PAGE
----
Sixteen days to go until Health Canada announces its new plan for medical cannabis, and hopes are sinking. Mine are, anyway. Dispensaries raids continue in Ontario, sending menacing vibes to Canada’s cannabis growers, the ones not sanctioned as LPs; to Canadian patients who choose dispensaries as the source of their medicines; and of course, to the dispensaries themselves. My sense of foreboding is based on two guesses. One, that the raids in Ontario are about money; and that there are well funded lobbies fixing for a legal fight with non-LP cannabis growers and medicine makers. Second, that the Trudeau government has no fondness for cannabis culture, and will set out to weaken it however it can. Am I off base? I hope so. If the Health Minister comes out to say: LPs, carry on; MMAR growers, carry on; municipalities, you may license dispensaries if you wish; and patients, you may grow your meds or buy them at the shop of your choice; and thank you for the service you have all provided to Canadian patients; I shall recant, humble myself, and eat my copy of the latest Cannabis Digest, if that’s not too corny a pun. Of legal battles, soon to come, I will say little. I leave that topic, with confidence, to the experts in the field, who for nearly twenty years, have brought us this close to legalization. This blog is about preserving cannabis culture.
I begin by offering two definitions of culture, supplied by a dictionary search. One: “the arts and other manifestations of human intellectual achievement, regarded collectively.” And two: “the knowledge, art, morals, laws, customs, and any other capabilities and habits acquired by people as members of society.” By either definition, there is such a thing as cannabis culture. It is diverse, and internally conflicted, as are all cultures. But it is real, and worth preserving. Its contemporary expression can be seen in dispensaries, established in the1990s; in the concurrent invention and continuous refinement of medicines, and methods of intake; in the accompanying advances in growing techniques and cannabis strains; in the mountains of research literature on all of the above; and in the network of related associations. These elements are infused, too, with the cannabis culture of the 1960s and 70s, responsible for the beginnings of a legalization movement in this country. Many of the values established in this period remain essential to cannabis culture today. These include the commitment to individual liberty; the welcoming of diverse races, cultures and sexual orientations; rejection of war and other types of violence; the rejection of consumerism as a way of life; a corresponding DIY mentality; and an embrace of spiritual beliefs, in particular, of new age religions. Today, those values include a commitment to environmental health, and the rebirth of romanticism, the love of nature that dis-establishes humans as the centre of the universe, and ascribes consciousness to all living forms.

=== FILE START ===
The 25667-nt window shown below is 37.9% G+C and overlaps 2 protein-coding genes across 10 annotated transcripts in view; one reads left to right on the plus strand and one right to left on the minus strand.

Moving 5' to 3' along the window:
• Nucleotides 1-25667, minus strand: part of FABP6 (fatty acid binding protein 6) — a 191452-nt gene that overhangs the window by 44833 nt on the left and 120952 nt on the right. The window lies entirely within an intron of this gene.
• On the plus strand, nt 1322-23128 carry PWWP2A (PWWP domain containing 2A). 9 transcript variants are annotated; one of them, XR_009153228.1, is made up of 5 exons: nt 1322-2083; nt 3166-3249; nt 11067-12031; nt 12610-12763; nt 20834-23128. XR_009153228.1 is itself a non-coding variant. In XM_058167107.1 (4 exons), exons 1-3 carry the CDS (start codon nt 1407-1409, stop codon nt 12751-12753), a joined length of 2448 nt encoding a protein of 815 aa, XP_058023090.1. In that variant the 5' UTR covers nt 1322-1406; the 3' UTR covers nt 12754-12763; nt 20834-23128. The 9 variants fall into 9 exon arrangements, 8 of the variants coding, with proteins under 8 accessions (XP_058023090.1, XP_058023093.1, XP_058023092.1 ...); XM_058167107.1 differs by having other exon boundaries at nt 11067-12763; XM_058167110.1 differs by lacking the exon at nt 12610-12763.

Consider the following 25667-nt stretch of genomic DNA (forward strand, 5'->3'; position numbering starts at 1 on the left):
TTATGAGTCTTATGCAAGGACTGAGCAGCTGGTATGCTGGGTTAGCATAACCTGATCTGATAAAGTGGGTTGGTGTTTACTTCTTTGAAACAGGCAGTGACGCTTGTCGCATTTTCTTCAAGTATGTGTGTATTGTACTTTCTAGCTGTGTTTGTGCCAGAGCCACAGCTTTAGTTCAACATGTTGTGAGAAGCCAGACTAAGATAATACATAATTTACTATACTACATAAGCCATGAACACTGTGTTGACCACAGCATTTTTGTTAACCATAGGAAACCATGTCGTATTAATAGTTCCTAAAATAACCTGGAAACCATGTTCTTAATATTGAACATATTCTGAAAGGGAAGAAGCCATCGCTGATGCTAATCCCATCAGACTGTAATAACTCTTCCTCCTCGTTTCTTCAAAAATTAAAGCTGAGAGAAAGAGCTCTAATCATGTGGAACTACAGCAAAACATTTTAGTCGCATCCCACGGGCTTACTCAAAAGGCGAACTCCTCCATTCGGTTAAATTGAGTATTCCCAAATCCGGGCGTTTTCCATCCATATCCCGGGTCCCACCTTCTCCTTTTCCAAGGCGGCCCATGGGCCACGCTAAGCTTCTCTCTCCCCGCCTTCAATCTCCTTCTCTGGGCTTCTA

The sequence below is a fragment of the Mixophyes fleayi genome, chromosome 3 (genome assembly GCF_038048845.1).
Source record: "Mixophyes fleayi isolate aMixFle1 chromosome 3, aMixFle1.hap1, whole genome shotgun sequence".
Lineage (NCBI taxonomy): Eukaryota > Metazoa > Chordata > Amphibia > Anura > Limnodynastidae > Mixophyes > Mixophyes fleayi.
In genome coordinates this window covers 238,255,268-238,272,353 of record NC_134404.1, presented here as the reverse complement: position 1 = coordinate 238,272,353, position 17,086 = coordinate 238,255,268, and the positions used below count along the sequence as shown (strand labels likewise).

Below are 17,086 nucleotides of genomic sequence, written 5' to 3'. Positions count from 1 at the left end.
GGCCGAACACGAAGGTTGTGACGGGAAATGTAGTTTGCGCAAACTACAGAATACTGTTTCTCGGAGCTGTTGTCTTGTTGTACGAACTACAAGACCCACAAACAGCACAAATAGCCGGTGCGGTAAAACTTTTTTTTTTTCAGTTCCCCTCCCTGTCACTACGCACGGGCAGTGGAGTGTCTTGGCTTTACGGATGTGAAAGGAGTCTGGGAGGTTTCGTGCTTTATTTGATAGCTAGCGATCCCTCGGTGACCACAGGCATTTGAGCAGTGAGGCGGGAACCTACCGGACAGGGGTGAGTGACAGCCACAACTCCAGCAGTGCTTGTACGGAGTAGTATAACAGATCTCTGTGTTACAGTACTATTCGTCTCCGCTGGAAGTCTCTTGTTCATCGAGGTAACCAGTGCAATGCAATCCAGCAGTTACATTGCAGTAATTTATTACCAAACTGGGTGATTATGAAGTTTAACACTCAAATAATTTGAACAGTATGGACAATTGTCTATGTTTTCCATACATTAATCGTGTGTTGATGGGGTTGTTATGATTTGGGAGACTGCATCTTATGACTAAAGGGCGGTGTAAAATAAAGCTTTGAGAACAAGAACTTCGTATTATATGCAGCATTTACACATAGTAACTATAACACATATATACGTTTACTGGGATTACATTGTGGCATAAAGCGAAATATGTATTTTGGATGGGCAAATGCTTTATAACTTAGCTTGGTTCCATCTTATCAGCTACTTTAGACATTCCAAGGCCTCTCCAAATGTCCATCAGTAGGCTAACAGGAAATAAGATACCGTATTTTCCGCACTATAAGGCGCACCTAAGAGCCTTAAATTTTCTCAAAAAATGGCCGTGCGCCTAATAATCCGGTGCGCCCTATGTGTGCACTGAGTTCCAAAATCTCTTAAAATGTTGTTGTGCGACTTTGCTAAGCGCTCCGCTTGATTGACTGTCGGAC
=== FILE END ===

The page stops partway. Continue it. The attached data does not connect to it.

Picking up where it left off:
Many Canadians, indeed, most Canadians, do not know that the published works on cannabis history and cultivation would fill a modest bookstore, and the research literature, a small library; that their authors are intelligent, and hard working, and have, over seventy years, formed the basis of much of the knowledge we have today on the subject. Thanks to the collectors of patients’ stories, we have a our disposal the concept of being ‘illegally healed.’ To this concept we must now add others: illegally educated, illegally aware, illegally talented, and illegally informed. That Canadians have had little incentive to be thus informed is due to the plant’s negative legal status, to the fact that it remains illegal for bookstores to carry literature seen as promoting cannabis, to the willful ignorance of journalists and police, and to ill mannered, but legally informed, media-driven rhetoric that focuses on criminality.
This rhetoric creates a clash between mainstream-Canada and ‘harmful’ Canada, and divides us. But we don’t have to stay divided.
Here are some ideas on forces that may unite us, and some practical thoughts on how to harness them.